What do garage-door openers and digital content have in common? Quite a lot, according to fair-use advocate Public Knowledge and digital consumer-rights fan Rep. Rick Boucher (D-Va.).
According to a Public Knowledge spokesman, in oral argument in the case of Chamberlain vs. Skylink, two garage door equipment companies, the Digital Millennium Copyright Act (DMCA) was invoked to buttress the argument that Skylink was violating the act by making openers that operated Chamberlain products.
"The situation was the same as if a consumer used a nonlegal player to play a DVD," said the lawyer for Chamberlain, according to Public Knowledge's Art Brodsky.
The DMCA was passed in 1998 to protect digital content from being illegally copied and distributed, but is has been warped into something else suggested Boucher in responding to the garage door oral argument.
"In 1998, Congress enacted the Digital Millennium Copyright Act in order to make it illegal for scofflaws to use 'black boxes' to steal copyrighted works in digital form," said Boucher. Unfortunately, since then the law has been abused by competitors seeking to stop legitimate new products from coming to market, including a universal garage door opener 'clicker.'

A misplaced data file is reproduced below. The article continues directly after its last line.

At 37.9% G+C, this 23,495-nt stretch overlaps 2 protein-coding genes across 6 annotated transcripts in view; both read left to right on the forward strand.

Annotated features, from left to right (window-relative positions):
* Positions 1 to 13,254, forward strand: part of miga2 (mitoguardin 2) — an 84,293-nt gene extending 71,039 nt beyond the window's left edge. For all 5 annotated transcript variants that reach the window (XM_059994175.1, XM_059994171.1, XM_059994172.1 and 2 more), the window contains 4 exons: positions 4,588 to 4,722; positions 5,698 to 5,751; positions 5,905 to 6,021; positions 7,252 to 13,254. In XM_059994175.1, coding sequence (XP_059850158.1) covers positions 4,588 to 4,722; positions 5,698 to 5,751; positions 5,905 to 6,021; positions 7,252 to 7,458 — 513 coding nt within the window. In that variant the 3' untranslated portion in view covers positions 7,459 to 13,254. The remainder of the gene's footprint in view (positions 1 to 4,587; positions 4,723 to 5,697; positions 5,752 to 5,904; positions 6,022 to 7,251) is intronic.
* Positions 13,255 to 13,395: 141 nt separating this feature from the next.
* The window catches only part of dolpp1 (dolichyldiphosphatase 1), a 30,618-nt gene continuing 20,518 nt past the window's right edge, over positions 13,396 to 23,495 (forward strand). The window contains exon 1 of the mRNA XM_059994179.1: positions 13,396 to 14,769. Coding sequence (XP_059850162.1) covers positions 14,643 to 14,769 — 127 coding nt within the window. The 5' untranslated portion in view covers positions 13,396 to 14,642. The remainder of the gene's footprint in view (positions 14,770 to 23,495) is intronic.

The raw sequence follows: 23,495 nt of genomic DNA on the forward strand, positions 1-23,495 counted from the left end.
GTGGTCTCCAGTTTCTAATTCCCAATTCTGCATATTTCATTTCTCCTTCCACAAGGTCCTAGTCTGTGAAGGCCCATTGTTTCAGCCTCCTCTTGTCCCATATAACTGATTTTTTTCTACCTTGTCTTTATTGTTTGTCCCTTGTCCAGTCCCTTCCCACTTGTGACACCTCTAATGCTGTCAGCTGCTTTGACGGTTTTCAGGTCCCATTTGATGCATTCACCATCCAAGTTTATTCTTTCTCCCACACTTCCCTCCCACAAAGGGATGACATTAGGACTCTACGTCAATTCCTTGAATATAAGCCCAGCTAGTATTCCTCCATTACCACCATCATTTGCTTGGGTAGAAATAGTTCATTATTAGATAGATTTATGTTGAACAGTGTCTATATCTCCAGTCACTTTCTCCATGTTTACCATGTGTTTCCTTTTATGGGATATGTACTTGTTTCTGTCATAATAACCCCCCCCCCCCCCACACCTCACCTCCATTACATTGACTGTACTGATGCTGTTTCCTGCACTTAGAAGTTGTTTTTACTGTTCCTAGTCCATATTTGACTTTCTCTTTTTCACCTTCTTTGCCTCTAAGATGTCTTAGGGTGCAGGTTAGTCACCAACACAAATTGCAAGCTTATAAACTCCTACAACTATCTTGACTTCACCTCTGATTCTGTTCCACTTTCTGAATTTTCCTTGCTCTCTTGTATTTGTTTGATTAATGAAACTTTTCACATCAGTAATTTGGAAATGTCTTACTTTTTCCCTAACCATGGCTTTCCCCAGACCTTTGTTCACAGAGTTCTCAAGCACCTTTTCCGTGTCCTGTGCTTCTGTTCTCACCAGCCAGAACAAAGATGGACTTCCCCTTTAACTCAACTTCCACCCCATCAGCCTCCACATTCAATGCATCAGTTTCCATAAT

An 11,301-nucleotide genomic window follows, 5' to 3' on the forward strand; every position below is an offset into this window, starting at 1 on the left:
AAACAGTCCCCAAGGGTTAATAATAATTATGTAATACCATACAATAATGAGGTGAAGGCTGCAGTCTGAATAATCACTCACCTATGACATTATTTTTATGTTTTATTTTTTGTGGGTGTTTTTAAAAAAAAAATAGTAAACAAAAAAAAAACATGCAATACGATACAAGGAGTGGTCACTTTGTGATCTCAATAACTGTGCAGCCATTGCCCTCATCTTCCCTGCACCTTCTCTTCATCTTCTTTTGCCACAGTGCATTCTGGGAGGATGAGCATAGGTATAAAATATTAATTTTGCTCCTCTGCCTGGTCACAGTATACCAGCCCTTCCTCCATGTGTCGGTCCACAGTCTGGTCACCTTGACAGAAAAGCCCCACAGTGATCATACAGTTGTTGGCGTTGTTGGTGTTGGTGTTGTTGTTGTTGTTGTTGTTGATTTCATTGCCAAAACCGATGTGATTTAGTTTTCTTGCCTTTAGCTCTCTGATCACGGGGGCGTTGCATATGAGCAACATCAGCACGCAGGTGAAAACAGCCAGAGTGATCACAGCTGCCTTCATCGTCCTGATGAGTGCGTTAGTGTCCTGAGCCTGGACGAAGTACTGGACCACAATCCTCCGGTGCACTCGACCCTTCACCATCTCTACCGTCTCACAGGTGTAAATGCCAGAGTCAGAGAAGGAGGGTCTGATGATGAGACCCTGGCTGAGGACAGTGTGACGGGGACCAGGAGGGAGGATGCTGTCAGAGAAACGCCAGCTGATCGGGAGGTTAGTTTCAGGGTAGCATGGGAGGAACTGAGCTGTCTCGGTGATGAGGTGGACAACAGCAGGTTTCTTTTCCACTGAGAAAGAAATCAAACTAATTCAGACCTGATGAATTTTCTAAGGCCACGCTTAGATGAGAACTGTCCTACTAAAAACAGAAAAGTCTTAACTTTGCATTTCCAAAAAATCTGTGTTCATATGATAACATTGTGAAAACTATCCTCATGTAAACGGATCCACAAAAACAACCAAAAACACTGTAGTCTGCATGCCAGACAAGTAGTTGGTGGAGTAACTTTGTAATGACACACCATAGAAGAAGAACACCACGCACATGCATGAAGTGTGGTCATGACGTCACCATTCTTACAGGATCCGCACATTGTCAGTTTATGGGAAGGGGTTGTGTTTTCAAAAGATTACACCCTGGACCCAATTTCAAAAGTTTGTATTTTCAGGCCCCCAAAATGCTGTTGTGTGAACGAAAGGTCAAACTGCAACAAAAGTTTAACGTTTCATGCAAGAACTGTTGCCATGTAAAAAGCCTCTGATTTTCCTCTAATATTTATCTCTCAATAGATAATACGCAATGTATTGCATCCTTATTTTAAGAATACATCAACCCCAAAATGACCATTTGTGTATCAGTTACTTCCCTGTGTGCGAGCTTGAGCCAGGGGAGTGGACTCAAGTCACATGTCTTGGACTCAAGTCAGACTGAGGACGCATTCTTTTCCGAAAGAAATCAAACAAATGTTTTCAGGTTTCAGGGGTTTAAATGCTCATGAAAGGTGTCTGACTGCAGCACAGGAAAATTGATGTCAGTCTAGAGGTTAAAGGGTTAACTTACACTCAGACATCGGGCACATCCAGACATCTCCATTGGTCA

To eliminate abuses and clarify consumers' rights, Boucher has introduced the Digital Media Consumers' Rights Act, which Public Knowledge and consumer electronics groups support . It is opposed by Hollywood, which is backing a Senate bill, widely seen as a counter-volley to Boucher's effort, that would expand the target for copyright infringement.
Protecting its intellectual property from easy pirating in a digital world is a top priority for Hollywood, while fair use advocates have an ally in the companies that manufacture home taping and copying equipment.